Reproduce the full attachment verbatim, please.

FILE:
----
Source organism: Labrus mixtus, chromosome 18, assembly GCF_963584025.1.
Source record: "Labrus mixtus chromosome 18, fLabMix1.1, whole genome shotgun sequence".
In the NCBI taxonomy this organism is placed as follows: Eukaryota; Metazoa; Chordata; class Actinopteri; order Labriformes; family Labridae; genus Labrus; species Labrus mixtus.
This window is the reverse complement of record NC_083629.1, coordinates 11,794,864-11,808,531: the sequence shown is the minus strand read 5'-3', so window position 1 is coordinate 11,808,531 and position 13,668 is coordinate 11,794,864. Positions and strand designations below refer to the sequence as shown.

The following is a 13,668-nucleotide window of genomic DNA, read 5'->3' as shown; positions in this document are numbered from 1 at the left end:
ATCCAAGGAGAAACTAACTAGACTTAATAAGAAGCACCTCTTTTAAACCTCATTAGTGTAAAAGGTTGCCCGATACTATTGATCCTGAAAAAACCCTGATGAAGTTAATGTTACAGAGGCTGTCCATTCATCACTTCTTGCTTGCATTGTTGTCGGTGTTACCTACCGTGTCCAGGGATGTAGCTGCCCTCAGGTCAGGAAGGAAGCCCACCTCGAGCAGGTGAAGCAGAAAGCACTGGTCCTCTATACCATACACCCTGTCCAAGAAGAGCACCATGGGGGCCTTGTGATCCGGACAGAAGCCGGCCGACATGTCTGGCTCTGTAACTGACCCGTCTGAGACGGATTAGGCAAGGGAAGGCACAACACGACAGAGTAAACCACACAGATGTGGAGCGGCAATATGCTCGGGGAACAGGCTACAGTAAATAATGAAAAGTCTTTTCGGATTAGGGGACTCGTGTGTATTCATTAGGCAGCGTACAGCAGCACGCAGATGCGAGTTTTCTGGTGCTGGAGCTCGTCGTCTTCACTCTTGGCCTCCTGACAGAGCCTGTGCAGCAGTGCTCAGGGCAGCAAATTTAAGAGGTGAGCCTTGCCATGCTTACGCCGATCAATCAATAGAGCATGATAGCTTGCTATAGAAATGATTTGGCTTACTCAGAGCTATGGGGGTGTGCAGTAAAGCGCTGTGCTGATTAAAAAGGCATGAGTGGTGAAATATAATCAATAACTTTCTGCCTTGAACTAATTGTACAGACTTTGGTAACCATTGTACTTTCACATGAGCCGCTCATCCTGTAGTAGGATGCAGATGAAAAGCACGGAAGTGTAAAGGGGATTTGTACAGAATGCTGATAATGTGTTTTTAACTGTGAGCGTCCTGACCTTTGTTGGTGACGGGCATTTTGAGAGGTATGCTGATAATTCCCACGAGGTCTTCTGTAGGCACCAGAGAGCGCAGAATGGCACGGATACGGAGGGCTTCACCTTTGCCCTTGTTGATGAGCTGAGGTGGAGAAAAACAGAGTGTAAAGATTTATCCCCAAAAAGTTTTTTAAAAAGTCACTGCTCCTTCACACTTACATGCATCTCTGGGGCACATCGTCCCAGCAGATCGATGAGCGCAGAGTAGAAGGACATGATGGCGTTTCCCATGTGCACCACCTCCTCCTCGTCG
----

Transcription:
Source organism: Labrus mixtus, chromosome 18, assembly GCF_963584025.1.
Source record: "Labrus mixtus chromosome 18, fLabMix1.1, whole genome shotgun sequence".
In the NCBI taxonomy this organism is placed as follows: Eukaryota; Metazoa; Chordata; class Actinopteri; order Labriformes; family Labridae; genus Labrus; species Labrus mixtus.
This window is the reverse complement of record NC_083629.1, coordinates 11,794,864-11,808,531: the sequence shown is the minus strand read 5'-3', so window position 1 is coordinate 11,808,531 and position 13,668 is coordinate 11,794,864. Positions and strand designations below refer to the sequence as shown.

The following is a 13,668-nucleotide window of genomic DNA, read 5'->3' as shown; positions in this document are numbered from 1 at the left end:
ATCCAAGGAGAAACTAACTAGACTTAATAAGAAGCACCTCTTTTAAACCTCATTAGTGTAAAAGGTTGCCCGATACTATTGATCCTGAAAAAACCCTGATGAAGTTAATGTTACAGAGGCTGTCCATTCATCACTTCTTGCTTGCATTGTTGTCGGTGTTACCTACCGTGTCCAGGGATGTAGCTGCCCTCAGGTCAGGAAGGAAGCCCACCTCGAGCAGGTGAAGCAGAAAGCACTGGTCCTCTATACCATACACCCTGTCCAAGAAGAGCACCATGGGGGCCTTGTGATCCGGACAGAAGCCGGCCGACATGTCTGGCTCTGTAACTGACCCGTCTGAGACGGATTAGGCAAGGGAAGGCACAACACGACAGAGTAAACCACACAGATGTGGAGCGGCAATATGCTCGGGGAACAGGCTACAGTAAATAATGAAAAGTCTTTTCGGATTAGGGGACTCGTGTGTATTCATTAGGCAGCGTACAGCAGCACGCAGATGCGAGTTTTCTGGTGCTGGAGCTCGTCGTCTTCACTCTTGGCCTCCTGACAGAGCCTGTGCAGCAGTGCTCAGGGCAGCAAATTTAAGAGGTGAGCCTTGCCATGCTTACGCCGATCAATCAATAGAGCATGATAGCTTGCTATAGAAATGATTTGGCTTACTCAGAGCTATGGGGGTGTGCAGTAAAGCGCTGTGCTGATTAAAAAGGCATGAGTGGTGAAATATAATCAATAACTTTCTGCCTTGAACTAATTGTACAGACTTTGGTAACCATTGTACTTTCACATGAGCCGCTCATCCTGTAGTAGGATGCAGATGAAAAGCACGGAAGTGTAAAGGGGATTTGTACAGAATGCTGATAATGTGTTTTTAACTGTGAGCGTCCTGACCTTTGTTGGTGACGGGCATTTTGAGAGGTATGCTGATAATTCCCACGAGGTCTTCTGTAGGCACCAGAGAGCGCAGAATGGCACGGATACGGAGGGCTTCACCTTTGCCCTTGTTGATGAGCTGAGGTGGAGAAAAACAGAGTGTAAAGATTTATCCCCAAAAAGTTTTTTAAAAAGTCACTGCTCCTTCACACTTACATGCATCTCTGGGGCACATCGTCCCAGCAGATCGATGAGCGCAGAGTAGAAGGACATGATGGCGTTTCCCATGTGCACCACCTCCTCCTCGTCG